Novellara, the most important Sikh temple in Italy: “We welcome everyone here”

Gurdwara, the temple, literally the door of the Guru. The large white and blue vaults lead to an area where the boundaries between spiritual life and social life are mixed. The doors of Sikhism, a monotheistic oriental religion founded on the teachings of the 10 Gurus. A faith that has in Novellara (Reggio Emilia) one of the most important centers of worship in Europe.

The Gurdwara Singh Sabha of Novellara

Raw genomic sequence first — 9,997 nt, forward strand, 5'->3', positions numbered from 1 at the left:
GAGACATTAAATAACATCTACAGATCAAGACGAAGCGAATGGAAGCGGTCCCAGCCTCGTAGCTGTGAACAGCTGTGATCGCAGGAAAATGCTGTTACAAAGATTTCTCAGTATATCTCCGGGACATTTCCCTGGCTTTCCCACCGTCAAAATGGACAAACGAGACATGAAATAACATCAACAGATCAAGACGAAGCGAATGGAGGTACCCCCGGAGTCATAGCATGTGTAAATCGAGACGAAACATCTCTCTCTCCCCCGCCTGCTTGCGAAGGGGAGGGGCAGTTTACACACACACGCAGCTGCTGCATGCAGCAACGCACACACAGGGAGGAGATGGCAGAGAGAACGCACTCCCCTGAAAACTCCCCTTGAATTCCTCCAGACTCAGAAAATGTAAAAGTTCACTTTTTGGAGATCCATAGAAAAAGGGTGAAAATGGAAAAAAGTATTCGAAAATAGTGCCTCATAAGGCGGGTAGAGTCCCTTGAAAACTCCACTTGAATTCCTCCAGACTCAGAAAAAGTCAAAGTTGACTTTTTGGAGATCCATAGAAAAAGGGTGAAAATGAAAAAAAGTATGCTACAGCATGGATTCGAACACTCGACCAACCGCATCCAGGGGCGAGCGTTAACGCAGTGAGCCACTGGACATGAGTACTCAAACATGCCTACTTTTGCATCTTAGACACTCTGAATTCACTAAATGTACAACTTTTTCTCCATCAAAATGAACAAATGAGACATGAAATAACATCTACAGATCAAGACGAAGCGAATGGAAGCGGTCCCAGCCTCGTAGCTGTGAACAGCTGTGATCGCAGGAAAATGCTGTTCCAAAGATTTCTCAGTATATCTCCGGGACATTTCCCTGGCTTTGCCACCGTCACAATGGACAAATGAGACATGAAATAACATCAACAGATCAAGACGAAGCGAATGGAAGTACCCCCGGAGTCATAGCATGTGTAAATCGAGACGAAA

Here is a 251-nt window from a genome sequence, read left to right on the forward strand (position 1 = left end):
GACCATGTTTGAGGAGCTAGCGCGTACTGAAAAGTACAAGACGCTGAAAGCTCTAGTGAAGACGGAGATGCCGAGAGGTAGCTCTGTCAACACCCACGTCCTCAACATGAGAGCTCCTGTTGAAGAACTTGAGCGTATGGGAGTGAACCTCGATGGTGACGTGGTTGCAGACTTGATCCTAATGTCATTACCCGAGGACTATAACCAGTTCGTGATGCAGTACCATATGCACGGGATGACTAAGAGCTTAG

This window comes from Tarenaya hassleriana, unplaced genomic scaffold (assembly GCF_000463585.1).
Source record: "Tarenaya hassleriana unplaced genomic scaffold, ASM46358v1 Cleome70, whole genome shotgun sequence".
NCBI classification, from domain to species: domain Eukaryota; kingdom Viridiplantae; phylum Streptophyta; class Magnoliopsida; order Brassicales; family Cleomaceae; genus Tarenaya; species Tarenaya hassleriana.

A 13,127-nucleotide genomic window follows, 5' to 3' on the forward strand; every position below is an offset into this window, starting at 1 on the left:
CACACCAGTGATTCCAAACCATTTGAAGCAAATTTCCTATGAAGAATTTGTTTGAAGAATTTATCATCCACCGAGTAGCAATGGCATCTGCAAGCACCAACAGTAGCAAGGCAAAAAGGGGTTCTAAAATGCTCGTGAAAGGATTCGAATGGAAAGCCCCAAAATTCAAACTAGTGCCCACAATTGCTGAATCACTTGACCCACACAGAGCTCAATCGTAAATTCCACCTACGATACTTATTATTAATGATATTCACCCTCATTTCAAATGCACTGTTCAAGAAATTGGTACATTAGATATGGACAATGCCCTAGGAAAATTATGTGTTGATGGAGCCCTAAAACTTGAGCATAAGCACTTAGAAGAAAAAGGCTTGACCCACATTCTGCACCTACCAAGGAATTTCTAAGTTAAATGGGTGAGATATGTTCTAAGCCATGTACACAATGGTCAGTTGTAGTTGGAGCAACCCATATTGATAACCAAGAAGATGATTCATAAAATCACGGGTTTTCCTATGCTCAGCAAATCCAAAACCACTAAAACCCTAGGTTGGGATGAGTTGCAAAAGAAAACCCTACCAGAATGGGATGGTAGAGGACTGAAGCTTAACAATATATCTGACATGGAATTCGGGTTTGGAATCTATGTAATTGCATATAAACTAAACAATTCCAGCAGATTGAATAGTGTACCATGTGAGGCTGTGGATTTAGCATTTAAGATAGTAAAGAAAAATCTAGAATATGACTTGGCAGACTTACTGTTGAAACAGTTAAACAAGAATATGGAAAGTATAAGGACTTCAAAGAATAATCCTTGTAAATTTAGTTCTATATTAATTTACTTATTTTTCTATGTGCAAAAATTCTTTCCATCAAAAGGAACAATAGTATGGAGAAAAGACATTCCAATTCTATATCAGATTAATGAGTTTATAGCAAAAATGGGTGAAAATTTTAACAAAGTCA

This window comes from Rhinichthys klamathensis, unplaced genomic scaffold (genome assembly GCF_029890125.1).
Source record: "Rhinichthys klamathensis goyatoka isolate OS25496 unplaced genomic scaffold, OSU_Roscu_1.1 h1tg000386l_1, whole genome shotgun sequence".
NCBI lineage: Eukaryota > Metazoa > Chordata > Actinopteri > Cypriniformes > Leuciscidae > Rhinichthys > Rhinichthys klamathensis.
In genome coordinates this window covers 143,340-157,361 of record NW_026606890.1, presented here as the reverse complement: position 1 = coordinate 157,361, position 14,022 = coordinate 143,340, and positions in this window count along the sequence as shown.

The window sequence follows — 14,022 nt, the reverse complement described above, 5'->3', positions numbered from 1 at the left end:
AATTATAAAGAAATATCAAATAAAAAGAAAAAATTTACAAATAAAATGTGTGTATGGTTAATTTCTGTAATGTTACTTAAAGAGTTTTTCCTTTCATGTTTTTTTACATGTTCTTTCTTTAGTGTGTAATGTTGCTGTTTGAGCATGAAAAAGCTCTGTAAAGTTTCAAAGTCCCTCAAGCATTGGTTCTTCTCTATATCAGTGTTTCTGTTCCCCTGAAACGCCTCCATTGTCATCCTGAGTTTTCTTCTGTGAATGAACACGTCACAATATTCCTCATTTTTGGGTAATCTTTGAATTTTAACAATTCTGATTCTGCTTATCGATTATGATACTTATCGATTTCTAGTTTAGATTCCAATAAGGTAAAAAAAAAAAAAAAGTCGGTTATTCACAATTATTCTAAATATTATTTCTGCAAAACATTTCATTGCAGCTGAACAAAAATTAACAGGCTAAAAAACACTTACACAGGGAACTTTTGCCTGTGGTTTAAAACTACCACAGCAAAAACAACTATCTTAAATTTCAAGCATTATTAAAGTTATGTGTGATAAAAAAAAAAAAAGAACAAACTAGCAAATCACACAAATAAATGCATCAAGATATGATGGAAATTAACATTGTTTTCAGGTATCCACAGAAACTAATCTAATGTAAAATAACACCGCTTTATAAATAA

The migration of Sikhs, from Punjab (India) to Italy, has greatly affected Emilia-Romagna. The followers of this creed they are 1.5% of foreigners residing in the region, circa 10,000 people (Observatory of religious pluralism, 2019). A cult rooted also thanks to 7 temples located on the territory, including the Gurdwara Singh Sabha di Novellara, which has become the center of gravity of the Sikh people. Camouflaged in an industrial area, a few steps from the highway, Gurdwara Singh Sabha has more than 5,000 regulars and the most important place of worship of Sikhism in Italy, the second in Europe. It was inaugurated 20 years ago, in 2000, by Romano Prodi, then president of the European Commission. The first Sikhs arrived from Punjab in Rio Saliceto in the late 1980s. For a long time we did not have our own space – says Iqbal Singh, vice president of the association that manages the activities of the temple – Before founding the temple, we gathered in a rented shed, destroyed by the earthquake of ’96. After long searches and no received, we found a person willing to sell us a structure here in Novellara.